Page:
Blue Valentine is truthful in a respect that's probably only partially intentional: It does, indeed, capture the self-absorption and the warped perspective of a couple deeply, obsessively in love, but it offers little in the way of perspective. It's a well-meaning romance that's been ratcheted up to ludicrous extremes, but the film does have force. Blue Valentine is a sad, powerful, messy failure, a film that will inspire many conflicting, heated reactions. Like, come to think of it, most relationships.
The film's image would be easy to muck up, as Derek Cianfrance favors the sort of muted, grainy dark colors, occasionally contrasted with loud whites, that could make for a murky, indistinct DVD. This transfer, however, is a nice job, as the images have a pop that honors the lo-fi beauty the director and cinematographer intended. The sound mix is even better. The little audio effects are vividly preserved, and sometimes greatly affect the intimacy of the film's more effective moments (you can hear the rustle of Dean and Cindy's winter coats as they cling and fervently kiss in the rain).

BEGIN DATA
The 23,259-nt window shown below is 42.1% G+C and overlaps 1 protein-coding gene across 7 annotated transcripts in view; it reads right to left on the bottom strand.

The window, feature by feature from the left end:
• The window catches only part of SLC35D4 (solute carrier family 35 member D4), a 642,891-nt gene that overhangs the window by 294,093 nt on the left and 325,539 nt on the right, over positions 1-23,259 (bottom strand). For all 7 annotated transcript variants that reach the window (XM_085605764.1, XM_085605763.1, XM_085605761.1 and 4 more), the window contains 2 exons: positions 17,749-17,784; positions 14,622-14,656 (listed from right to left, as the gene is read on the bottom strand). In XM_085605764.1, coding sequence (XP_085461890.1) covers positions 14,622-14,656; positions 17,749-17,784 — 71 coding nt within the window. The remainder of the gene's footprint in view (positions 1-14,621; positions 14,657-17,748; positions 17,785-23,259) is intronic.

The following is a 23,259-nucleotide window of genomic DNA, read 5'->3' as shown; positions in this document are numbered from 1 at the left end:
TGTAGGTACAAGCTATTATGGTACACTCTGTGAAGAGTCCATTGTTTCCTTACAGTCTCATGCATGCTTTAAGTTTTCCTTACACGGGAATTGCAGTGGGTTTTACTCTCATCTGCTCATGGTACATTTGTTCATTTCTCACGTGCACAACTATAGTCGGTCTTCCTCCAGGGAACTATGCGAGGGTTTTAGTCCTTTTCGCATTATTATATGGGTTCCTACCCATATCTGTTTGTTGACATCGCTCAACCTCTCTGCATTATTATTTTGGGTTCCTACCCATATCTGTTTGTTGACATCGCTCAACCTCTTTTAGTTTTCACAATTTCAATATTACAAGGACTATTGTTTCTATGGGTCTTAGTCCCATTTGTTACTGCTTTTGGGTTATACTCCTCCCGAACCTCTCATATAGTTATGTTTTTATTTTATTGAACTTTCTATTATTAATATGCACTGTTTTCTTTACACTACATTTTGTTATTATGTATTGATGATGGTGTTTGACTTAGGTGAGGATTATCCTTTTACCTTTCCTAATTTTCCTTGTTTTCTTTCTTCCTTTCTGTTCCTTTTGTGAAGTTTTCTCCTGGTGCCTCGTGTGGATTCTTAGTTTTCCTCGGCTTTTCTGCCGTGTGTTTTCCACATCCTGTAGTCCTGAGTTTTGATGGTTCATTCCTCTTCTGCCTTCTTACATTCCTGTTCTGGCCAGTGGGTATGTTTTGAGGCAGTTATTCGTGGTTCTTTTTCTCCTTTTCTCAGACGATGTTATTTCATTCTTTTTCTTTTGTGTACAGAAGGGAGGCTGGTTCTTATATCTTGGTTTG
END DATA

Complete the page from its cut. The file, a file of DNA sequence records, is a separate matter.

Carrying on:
The commentary is appealingly earnest, and it's pretty clear right away that Cianfrance is a passionate guy who based Dean on himself. Unsurprisingly, Cianfrance focuses quite a bit on his efforts to make the film feel real, such as shooting hours of interviews with secondary characters that would barely appear in the final cut, or having Ryan Gosling and Michelle Williams live together in the movie's house for a month in preparation for shooting the modern-day segments. Cianfrance's continued insistence on this quest for reality ultimately grows redundant and exhausting, but it never, to the filmmaker's credit, feels egotistical—though we don't hear much from coeditor Jim Helton. The deleted scenes include the usual snips, though there are a few brief bits with Dean and a co-worker that should have somehow remained, as they paint a humorous, engaging portrait of working-class life that's almost entirely missing from the film proper. The making-of featurette adheres to the classic, complementary talking-heads structure, but it's more informative than usual, while the "Frankie and the Unicorn" home movie provides a revealing, and succinct, glimpse at the elaborate actor improvisation that Cianfrance discusses throughout his commentary. A sincere, engagingly lean collection of extras.
An enormously overheated yet oddly affecting movie gets an appropriately earnest DVD treatment.